The last in our series, Steve Wright speaks to Ty Goddard, Director of The Education Foundation/Edtech UK.
Q. As schools, colleges and universities across the country ready themselves for the new academic year, what are their main edtech focuses?
This year’s edtech strategy from the Department for Education means that we now have a full, UK-wide set of policies that is beginning to set out a direction for edtech across education.
Institutions are at different levels of digital capability and exploration. There is an energy around further education, or at least a sense that they are moving forward together. Across universities there’s a new positive focus on pastoral care: can technology help flag up issues with students? The recent Edtech 50 Schools publication from Edtech UK shows positive use of edtech to support teachers and learners, with a ‘whole-institution’ thinking on workload and collaboration.
Q. What are educators most concerned about in terms of back of house/administrative/non-teaching tasks?
There are some key infrastructure challenges around speed and ease of use. We need a focus on our digital infrastructure. Jisc’s Janet Network already supports colleges and universities, and it seems obvious to roll this out across all schools. We also need faster broadband speeds across education than across coffee shops. Look at what is here now, and on the horizon – AR, VR, AI.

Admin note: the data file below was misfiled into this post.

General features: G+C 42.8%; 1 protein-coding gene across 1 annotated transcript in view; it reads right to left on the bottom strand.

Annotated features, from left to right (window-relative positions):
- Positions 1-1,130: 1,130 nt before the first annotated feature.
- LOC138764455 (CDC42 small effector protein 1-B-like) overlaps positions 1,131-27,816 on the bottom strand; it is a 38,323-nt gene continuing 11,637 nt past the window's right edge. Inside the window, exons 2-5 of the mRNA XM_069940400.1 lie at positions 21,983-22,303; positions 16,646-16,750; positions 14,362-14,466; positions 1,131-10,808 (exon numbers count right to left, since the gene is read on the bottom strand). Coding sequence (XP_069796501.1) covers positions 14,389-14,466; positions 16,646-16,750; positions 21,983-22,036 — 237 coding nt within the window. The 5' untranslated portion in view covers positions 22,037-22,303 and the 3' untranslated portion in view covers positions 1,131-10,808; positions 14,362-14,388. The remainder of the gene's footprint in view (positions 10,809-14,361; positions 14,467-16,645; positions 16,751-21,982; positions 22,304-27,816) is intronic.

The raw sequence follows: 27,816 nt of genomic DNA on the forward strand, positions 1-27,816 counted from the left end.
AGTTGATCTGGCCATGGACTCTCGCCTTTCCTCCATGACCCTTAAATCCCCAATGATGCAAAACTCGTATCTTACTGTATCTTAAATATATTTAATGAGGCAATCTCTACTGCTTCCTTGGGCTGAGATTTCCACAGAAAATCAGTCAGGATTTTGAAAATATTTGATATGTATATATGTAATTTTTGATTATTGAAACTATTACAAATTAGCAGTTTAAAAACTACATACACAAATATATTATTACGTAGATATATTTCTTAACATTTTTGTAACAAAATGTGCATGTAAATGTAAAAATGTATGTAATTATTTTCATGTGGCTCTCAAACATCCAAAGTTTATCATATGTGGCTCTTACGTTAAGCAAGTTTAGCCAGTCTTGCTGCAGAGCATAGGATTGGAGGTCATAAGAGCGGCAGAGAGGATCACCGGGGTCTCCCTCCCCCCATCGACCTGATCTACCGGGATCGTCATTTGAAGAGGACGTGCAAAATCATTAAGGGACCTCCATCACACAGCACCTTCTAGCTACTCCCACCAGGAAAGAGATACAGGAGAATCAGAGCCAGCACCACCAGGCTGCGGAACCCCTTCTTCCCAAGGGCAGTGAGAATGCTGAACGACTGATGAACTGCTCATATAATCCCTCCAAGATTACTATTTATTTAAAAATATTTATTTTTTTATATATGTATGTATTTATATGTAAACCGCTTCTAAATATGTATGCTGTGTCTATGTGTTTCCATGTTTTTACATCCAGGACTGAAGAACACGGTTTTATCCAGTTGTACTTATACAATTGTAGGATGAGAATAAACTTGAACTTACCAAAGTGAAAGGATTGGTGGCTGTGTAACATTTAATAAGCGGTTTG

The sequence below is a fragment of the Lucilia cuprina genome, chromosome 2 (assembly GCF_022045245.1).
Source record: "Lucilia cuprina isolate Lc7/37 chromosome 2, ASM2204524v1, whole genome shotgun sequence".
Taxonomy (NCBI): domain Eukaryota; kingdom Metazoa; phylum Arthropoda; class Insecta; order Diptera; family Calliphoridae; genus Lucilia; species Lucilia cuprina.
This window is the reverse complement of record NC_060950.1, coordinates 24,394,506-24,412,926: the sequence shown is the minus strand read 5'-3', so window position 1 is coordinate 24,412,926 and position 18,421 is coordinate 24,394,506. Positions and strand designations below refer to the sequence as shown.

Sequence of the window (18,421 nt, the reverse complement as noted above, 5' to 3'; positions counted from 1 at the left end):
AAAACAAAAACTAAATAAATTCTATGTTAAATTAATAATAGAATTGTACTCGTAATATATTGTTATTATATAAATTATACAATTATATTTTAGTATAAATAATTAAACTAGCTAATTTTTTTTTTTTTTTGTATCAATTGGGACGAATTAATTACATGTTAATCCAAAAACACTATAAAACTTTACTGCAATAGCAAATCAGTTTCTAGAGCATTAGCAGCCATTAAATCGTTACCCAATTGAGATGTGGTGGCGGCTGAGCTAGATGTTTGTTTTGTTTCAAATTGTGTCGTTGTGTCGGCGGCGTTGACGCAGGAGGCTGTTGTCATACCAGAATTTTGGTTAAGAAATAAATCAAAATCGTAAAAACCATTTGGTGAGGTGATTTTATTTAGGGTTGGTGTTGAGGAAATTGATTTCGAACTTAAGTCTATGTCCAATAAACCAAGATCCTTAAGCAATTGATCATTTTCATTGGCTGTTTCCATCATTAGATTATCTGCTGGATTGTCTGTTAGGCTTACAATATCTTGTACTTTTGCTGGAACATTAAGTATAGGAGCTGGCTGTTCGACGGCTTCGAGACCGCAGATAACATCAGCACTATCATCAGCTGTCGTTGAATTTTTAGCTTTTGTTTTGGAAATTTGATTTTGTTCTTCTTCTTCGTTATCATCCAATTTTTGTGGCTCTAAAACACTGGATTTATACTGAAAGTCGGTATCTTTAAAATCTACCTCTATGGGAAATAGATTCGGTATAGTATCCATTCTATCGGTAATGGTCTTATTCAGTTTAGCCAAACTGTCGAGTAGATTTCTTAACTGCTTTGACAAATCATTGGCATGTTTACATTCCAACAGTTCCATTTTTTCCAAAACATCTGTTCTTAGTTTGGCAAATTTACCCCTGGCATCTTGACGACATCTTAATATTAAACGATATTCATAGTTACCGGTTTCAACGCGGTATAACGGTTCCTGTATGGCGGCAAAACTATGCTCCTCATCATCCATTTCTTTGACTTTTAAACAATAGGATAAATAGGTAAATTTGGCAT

Q. What edtech skills are teachers keen to focus on for 2019–20?
Professional development is a key investment and we have to get it right. Leadership teams must see this as a priority. I’m really impressed with the Chartered College of Teaching online training courses too. The College’s research journal on edtech is a good primer.
Q. What edtech topics are at the top of the agenda right now?
Education technology is finally gaining traction across our education landscape. We need to act as a sector – there are tough education challenges out there. Schools and colleges are having to cope with budget cuts, and this must be understood by edtech companies. We all have to focus on introducing purposeful technology across an institution.
Q. Should we be looking to any other countries/systems for inspiration as we seek to get the best from the edtech out there?
Inspiration is everywhere. Peer-to-peer conversations are so important. We have been lobbying for an edtech strategy in England for a few years – Wales and Scotland are already on that journey – and policy is always fragile if not understood and used on the ground.
The voice of educators needs to be stronger: this will not work if this is solely vendor-led.
The companies that thrive will help build the sector and encourage the involvement of educators.
Forbes magazine: Does Education Technology Help Students Learn? www.forbes.com/sites/helenleebouygues/2019/06/14/does-educational-technology-help-students-learn
Jisc’s Janet Network: www.jisc.ac.uk/janet
Imperial College Edtech Lab: www.imperial.ac.uk/business-school/programmes/global-mba/learning-experience/edtech-lab
European EdTech Network: www.eetn.eu